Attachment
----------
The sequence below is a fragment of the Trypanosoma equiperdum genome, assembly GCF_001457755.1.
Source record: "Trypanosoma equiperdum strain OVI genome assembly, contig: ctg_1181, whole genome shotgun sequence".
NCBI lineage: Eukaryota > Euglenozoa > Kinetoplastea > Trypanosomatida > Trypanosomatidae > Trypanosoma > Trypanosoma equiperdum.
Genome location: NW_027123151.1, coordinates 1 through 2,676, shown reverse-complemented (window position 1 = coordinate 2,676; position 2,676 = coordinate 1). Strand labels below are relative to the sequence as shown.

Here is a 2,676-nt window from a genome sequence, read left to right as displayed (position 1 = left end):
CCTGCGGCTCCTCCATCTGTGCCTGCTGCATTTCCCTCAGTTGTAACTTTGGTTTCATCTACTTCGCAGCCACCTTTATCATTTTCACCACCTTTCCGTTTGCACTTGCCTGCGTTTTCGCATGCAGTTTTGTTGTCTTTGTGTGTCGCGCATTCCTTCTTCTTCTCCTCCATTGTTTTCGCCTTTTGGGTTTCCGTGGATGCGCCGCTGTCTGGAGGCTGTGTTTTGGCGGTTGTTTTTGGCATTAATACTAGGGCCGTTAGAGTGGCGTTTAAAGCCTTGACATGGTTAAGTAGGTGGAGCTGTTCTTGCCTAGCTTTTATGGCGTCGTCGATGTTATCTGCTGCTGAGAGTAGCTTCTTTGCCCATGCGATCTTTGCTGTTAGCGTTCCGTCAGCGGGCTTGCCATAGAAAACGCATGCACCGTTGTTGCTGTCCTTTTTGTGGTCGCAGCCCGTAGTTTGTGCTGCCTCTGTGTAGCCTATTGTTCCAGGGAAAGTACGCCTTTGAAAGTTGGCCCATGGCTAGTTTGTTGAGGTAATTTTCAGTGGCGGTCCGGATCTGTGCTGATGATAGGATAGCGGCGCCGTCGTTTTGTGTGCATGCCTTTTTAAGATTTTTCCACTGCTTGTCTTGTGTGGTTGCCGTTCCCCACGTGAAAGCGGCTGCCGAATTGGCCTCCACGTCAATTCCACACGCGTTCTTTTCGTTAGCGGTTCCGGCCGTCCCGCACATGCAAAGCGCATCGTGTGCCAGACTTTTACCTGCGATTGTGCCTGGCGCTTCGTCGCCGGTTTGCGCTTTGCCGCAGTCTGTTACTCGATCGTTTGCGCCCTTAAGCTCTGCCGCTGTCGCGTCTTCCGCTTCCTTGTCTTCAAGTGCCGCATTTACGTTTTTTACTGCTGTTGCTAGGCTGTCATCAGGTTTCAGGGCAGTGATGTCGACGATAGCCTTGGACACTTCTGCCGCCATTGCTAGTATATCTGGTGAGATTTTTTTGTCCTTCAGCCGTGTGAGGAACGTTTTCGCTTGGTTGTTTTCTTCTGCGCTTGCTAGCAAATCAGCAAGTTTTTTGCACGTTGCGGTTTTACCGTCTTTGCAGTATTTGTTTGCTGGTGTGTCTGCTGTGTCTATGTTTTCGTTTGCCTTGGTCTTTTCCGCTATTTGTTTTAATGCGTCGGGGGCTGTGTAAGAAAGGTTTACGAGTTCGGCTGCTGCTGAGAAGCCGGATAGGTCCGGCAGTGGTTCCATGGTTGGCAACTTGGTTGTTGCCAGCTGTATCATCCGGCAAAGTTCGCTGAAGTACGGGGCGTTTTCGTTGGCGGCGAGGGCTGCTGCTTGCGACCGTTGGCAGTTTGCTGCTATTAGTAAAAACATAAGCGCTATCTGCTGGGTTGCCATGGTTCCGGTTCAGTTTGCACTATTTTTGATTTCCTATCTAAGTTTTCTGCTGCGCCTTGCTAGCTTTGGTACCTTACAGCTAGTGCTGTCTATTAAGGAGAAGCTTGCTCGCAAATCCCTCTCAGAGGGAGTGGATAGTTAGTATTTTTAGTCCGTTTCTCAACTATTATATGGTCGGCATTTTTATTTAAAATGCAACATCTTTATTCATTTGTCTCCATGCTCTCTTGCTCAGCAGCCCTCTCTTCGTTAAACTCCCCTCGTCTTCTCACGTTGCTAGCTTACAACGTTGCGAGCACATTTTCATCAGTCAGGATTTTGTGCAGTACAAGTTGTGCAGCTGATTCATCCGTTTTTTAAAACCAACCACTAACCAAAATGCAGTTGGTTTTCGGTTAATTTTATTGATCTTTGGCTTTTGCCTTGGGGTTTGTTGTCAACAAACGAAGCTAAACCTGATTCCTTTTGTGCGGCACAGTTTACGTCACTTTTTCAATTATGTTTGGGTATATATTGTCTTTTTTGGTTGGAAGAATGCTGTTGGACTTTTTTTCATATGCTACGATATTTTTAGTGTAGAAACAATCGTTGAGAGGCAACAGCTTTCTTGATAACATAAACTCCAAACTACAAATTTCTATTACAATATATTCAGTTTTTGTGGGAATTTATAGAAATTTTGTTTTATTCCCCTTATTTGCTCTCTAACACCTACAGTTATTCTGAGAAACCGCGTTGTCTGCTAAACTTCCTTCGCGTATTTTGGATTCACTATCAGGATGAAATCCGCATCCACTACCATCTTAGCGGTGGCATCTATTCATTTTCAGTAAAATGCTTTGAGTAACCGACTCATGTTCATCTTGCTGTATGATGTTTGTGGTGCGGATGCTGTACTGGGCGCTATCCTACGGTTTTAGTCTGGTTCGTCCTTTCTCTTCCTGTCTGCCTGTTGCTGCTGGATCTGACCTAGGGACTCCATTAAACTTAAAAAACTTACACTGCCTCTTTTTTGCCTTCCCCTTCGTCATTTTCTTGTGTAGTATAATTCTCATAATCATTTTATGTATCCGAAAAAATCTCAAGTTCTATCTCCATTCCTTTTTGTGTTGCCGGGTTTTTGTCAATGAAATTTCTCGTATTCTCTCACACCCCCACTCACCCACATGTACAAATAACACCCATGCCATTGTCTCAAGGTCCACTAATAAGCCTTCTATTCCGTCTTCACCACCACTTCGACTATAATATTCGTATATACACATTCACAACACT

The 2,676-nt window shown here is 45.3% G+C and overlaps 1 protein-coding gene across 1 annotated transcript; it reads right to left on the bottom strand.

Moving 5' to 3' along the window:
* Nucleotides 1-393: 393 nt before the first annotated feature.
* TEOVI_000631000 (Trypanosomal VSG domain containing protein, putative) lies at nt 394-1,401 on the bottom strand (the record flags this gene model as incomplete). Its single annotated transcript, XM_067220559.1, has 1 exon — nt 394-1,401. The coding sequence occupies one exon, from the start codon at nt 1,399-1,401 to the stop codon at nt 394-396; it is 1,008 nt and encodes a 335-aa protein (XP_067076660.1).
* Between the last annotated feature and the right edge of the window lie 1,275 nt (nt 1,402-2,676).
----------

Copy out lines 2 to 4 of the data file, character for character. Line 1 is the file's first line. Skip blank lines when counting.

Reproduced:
Source record: "Trypanosoma equiperdum strain OVI genome assembly, contig: ctg_1181, whole genome shotgun sequence".
NCBI lineage: Eukaryota > Euglenozoa > Kinetoplastea > Trypanosomatida > Trypanosomatidae > Trypanosoma > Trypanosoma equiperdum.
Genome location: NW_027123151.1, coordinates 1 through 2,676, shown reverse-complemented (window position 1 = coordinate 2,676; position 2,676 = coordinate 1). Strand labels below are relative to the sequence as shown.